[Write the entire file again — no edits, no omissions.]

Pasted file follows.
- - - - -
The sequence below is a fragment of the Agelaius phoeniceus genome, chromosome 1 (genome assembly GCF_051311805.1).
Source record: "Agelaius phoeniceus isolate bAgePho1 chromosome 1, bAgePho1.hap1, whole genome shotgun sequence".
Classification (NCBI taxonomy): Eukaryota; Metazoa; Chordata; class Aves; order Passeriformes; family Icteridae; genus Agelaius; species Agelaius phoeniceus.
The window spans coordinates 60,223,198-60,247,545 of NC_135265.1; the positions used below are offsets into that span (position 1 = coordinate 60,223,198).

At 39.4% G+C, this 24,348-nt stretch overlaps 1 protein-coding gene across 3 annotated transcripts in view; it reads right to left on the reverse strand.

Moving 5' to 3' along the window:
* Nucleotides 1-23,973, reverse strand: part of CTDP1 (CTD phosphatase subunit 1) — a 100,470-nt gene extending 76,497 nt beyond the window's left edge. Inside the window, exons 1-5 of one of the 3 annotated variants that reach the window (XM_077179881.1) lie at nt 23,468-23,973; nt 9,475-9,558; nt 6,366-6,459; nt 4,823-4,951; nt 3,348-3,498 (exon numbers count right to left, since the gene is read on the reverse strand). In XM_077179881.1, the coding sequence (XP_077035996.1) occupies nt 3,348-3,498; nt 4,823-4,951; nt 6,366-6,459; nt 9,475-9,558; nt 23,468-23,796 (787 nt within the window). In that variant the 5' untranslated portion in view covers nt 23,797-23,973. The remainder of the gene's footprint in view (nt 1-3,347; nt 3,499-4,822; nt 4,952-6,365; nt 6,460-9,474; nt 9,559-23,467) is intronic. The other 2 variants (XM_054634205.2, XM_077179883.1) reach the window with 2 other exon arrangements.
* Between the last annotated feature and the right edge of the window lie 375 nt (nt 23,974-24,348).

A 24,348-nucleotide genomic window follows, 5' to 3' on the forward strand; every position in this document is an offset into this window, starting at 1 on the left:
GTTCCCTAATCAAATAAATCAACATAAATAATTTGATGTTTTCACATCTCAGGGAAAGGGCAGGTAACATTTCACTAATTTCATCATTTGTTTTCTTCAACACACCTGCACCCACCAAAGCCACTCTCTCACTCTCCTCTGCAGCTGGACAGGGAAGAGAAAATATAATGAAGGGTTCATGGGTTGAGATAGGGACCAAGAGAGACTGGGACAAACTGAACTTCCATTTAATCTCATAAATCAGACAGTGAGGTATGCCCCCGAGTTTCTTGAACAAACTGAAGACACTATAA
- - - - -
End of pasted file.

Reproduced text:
The sequence below is a fragment of the Agelaius phoeniceus genome, chromosome 1 (genome assembly GCF_051311805.1).
Source record: "Agelaius phoeniceus isolate bAgePho1 chromosome 1, bAgePho1.hap1, whole genome shotgun sequence".
Classification (NCBI taxonomy): Eukaryota; Metazoa; Chordata; class Aves; order Passeriformes; family Icteridae; genus Agelaius; species Agelaius phoeniceus.
The window spans coordinates 60,223,198-60,247,545 of NC_135265.1; the positions used below are offsets into that span (position 1 = coordinate 60,223,198).

At 39.4% G+C, this 24,348-nt stretch overlaps 1 protein-coding gene across 3 annotated transcripts in view; it reads right to left on the reverse strand.

Moving 5' to 3' along the window:
* Nucleotides 1-23,973, reverse strand: part of CTDP1 (CTD phosphatase subunit 1) — a 100,470-nt gene extending 76,497 nt beyond the window's left edge. Inside the window, exons 1-5 of one of the 3 annotated variants that reach the window (XM_077179881.1) lie at nt 23,468-23,973; nt 9,475-9,558; nt 6,366-6,459; nt 4,823-4,951; nt 3,348-3,498 (exon numbers count right to left, since the gene is read on the reverse strand). In XM_077179881.1, the coding sequence (XP_077035996.1) occupies nt 3,348-3,498; nt 4,823-4,951; nt 6,366-6,459; nt 9,475-9,558; nt 23,468-23,796 (787 nt within the window). In that variant the 5' untranslated portion in view covers nt 23,797-23,973. The remainder of the gene's footprint in view (nt 1-3,347; nt 3,499-4,822; nt 4,952-6,365; nt 6,460-9,474; nt 9,559-23,467) is intronic. The other 2 variants (XM_054634205.2, XM_077179883.1) reach the window with 2 other exon arrangements.
* Between the last annotated feature and the right edge of the window lie 375 nt (nt 23,974-24,348).

A 24,348-nucleotide genomic window follows, 5' to 3' on the forward strand; every position in this document is an offset into this window, starting at 1 on the left:
GTTCCCTAATCAAATAAATCAACATAAATAATTTGATGTTTTCACATCTCAGGGAAAGGGCAGGTAACATTTCACTAATTTCATCATTTGTTTTCTTCAACACACCTGCACCCACCAAAGCCACTCTCTCACTCTCCTCTGCAGCTGGACAGGGAAGAGAAAATATAATGAAGGGTTCATGGGTTGAGATAGGGACCAAGAGAGACTGGGACAAACTGAACTTCCATTTAATCTCATAAATCAGACAGTGAGGTATGCCCCCGAGTTTCTTGAACAAACTGAAGACACTATAA